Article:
Secondly, we have the Consideration Stage. This is where buyers “have clearly defined the goal or challenge and have committed to addressing it,” says Hintz. This is where people are doing their due diligence, so any guidance you can offer in this stage is key. A good example of how companies attempt to help a buyer in this second stage is with Facebook retargeting advertisements. You may see this with other social media sites as well. You are looking at a pair of sunglasses on one site and then you keep seeing different advertisements for the same sunglasses on Facebook or Instagram. That is the Consideration Stage at work—as the company attempts to win you as a consumer.
Lastly, it is time for the Decision Stage. Here, buyers have selected a choice for their solution. The question for any company here is twofold: why did they—or did they not—choose us? Hintz has companies think about what customers like about their offerings versus alternatives. If someone is shopping on Amazon, this is where they are reading reviews and ready to click the “Buy” button. You need to convey to the buyer ready to click why your product or service is superior.
How do you bring the buyer along in their journey? One of the best ways is with a story that relates to—and educates—them along the way. I worked with a client named Stephen Scoggins as part of my new venture as a public relations freelancer. Stephen is a fantastic entrepreneur and started many successful companies. In working with him, I became well-versed in his story. I was tasked with helping him get covered in various national publications for his company, The Journey Principles, which helps individuals live their best life. It is Stephen’s own story that resonates most with his core audience—one that details his life from homeless to millionaire. People who become aware that they need to change, then consider the possibilities, and ultimately decide on Stephen’s consulting do so because of the “relatability factor” of his inspirational story.
The next area we need to explore to make our storytelling effective is the use of data. In my days as an auditor and accountant, I often talked of how my life consisted of spreadsheets—and making sure the numbers in the rows and columns checked out. We used spreadsheets for data analytics and keeping track of our sample testing. It could be tedious at times, but the data was fundamental to being able to support our findings and what we wrote in our audit report. My supervisors often talked about how we need to “tell a story” with the data—and that was the basic concept of our report writing efforts.
Having data to support the storytelling in our content marketing is no different. Bad data or poorly-supported findings hurt anyone’s credibility—from the veteran reporter to the newbie blogger. Here is what Dobson has to say on the matter:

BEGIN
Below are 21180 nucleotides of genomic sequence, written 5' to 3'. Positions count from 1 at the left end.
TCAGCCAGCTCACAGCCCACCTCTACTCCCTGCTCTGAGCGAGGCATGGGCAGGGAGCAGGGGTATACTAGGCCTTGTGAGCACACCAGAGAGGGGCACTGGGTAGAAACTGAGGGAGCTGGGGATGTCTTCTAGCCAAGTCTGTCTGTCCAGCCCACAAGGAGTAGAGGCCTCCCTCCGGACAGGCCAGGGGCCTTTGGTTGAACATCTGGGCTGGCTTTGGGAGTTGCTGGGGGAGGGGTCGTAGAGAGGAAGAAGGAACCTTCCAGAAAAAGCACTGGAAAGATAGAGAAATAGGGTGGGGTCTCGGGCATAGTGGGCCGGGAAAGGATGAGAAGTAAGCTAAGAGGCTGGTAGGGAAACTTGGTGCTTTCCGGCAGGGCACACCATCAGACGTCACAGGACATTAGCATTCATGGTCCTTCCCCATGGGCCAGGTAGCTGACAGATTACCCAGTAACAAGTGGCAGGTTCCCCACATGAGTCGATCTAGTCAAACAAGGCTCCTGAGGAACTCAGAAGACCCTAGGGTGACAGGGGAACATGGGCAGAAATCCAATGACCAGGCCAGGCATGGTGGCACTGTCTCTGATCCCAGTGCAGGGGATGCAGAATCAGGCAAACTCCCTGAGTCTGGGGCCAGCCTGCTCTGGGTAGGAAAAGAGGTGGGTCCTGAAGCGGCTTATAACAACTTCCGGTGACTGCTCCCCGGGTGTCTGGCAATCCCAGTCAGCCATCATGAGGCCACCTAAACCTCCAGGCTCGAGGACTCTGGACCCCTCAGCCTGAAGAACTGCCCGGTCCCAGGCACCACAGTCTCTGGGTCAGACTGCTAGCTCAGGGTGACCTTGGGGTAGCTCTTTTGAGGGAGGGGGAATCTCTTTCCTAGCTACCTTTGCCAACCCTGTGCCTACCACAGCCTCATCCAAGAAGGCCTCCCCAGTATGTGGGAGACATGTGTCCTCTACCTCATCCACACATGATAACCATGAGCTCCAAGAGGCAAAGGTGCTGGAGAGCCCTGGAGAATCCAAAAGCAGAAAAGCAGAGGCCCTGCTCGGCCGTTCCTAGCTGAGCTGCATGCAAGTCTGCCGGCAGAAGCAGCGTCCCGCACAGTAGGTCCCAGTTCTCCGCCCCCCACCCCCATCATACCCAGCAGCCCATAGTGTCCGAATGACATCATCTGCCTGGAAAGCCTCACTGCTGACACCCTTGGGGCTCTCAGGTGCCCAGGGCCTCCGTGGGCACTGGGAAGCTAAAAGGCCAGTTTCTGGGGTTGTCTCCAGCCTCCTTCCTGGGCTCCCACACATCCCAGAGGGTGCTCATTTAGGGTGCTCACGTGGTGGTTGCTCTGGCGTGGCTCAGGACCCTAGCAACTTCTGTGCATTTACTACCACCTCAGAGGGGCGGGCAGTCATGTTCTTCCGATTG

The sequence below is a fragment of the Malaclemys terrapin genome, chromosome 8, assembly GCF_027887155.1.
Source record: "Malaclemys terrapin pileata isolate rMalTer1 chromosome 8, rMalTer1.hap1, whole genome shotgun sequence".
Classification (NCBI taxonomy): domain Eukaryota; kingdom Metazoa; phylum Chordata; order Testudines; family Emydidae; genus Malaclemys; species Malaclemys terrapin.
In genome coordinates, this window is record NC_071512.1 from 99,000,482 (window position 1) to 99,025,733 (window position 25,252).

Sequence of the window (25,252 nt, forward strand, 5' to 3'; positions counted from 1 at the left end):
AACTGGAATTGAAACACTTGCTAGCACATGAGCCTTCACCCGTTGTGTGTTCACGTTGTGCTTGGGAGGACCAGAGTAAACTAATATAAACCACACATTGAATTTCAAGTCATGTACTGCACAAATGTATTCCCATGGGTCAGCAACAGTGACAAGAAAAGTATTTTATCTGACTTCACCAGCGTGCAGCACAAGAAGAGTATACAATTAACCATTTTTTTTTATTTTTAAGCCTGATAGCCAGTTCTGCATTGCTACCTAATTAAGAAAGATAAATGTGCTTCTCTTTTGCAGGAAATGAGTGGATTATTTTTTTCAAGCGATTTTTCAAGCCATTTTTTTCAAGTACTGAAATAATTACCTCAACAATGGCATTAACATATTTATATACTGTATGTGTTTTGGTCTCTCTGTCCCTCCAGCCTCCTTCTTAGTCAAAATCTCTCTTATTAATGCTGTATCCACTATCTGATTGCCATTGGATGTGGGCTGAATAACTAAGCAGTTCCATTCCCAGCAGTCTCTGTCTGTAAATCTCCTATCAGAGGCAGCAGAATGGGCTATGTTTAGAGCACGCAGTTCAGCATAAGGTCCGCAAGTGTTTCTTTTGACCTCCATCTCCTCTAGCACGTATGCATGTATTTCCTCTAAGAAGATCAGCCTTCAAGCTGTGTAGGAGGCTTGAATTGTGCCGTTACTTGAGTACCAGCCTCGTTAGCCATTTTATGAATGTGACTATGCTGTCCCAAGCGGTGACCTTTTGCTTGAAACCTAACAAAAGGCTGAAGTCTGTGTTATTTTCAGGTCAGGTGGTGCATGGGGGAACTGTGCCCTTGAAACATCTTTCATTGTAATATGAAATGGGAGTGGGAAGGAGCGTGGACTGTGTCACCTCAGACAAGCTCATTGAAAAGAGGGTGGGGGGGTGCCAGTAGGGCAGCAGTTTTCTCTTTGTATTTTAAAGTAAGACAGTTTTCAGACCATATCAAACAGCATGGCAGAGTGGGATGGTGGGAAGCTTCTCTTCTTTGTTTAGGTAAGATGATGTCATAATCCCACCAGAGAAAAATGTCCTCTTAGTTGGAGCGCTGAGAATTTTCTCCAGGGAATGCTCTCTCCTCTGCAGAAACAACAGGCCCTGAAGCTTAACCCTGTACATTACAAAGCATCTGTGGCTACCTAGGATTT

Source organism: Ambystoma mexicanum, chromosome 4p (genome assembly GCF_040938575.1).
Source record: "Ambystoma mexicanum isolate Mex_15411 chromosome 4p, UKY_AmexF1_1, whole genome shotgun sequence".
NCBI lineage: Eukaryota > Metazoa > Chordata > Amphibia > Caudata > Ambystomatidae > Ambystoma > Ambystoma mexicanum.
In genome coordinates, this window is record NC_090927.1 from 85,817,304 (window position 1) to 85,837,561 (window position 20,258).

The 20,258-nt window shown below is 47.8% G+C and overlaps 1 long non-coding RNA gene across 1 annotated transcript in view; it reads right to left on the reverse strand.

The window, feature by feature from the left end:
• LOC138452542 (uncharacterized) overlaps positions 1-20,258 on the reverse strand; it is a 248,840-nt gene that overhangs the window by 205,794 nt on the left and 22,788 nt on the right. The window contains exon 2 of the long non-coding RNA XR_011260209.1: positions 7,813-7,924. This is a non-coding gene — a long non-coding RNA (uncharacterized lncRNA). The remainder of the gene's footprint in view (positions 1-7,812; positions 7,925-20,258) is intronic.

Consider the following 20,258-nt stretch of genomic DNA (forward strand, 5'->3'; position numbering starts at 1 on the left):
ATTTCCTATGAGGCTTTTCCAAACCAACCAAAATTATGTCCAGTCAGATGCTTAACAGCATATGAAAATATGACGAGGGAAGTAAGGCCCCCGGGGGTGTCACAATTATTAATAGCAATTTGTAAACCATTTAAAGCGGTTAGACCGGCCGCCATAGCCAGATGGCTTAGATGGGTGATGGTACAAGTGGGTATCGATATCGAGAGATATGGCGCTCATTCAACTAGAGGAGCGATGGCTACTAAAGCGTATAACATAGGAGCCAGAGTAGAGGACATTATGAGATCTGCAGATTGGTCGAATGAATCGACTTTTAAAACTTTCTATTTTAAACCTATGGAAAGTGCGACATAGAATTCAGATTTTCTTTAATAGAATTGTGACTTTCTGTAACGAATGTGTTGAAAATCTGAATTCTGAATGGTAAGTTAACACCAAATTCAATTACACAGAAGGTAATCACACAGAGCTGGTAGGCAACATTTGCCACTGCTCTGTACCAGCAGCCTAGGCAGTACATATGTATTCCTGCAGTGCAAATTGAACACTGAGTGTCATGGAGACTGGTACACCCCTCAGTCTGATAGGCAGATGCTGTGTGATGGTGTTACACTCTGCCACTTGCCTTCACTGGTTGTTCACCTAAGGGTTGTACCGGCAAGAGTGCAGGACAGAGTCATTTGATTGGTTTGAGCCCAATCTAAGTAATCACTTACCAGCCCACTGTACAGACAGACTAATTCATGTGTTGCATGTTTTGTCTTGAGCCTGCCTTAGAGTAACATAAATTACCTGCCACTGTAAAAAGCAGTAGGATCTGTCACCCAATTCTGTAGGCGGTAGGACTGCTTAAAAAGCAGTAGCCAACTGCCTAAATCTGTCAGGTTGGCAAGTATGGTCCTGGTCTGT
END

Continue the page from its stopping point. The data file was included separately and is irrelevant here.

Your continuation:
Once you’ve found the perfect way to tell your story, let your audience know you aren’t the only one who’s experienced it by explaining how other people (your customers) struggled with the same thing.
She provides examples of how to do this including, using case studies, referencing industry statistics, and having influencers in your industry provide feedback (Dobson). For my blog, Run The Money, I put together an article on saving for retirement. I included the relevant data on how much someone at different age intervals needed to save or start saving to reach their retirement goals. The information I provided was from a credible source—J.P. Morgan—and I updated it to reflect the most current data. This one post provided data I could use to help educate my target audience and link to in other articles to support my writing.
For our last piece of the storytelling puzzle, we turn to the overarching story of our brand. This is the story that we keep telling—and one that keeps our customers coming back. A great example of this is from our class textbook, Annual Editions: Marketing, which discusses Patagonia’s “conscious-consumption” holiday campaign (Bahnan 51). At its core, Patagonia strives to be an example of sustainability to its customers—and encouragers them to “think twice about the environmental impact of buying any product” (Bahnan 51).
What does Patagonia’s story and shared values do for its brand? It gives them a framework to use when communicating with current and potential buyers. Their story is interwoven throughout everything the company does—right down to the “Don’t Buy This Jacket” promotional campaign. It works because by the time Patagonia launched this campaign it already put in the legwork to develop its story—and connect with consumers on a deep level.
To incorporate a company-wide brand story effectively, Neil Patel, a top entrepreneur and digital marketer, reminds us of one very important element. Patel says that customers are doing more than buying a product. Rather, “they are buying the brand story…” and now the “customer owns the story…they trust it. The customer is now part of your story. They’ve bought into it. Literally.” As a company, at the end of the day, that is what you want. A consumer base that is so dedicated that they want to become part of your story—and keep coming back for more.
There you have it. This is how to effectively include storytelling in your content marketing strategy. By identifying your target audience and encouraging them along their buyer’s journey, you will have the tools to inform potential customers. Then, with data in your storytelling to highlight your main points coupled with your brand story, you will have the opportunity to create customers for life and increase the value of those customers to your company. In closing, I think Patagonia’s former VP of marketing Rob BonDurant sums up the concept of storytelling in content marketing best with this:
It is not just enough to make good products anymore. There also has to be a message that people can buy into, that people feel they are a part of, that they can be solutions-based. That is what the communication efforts are really all about (Bahnan 53).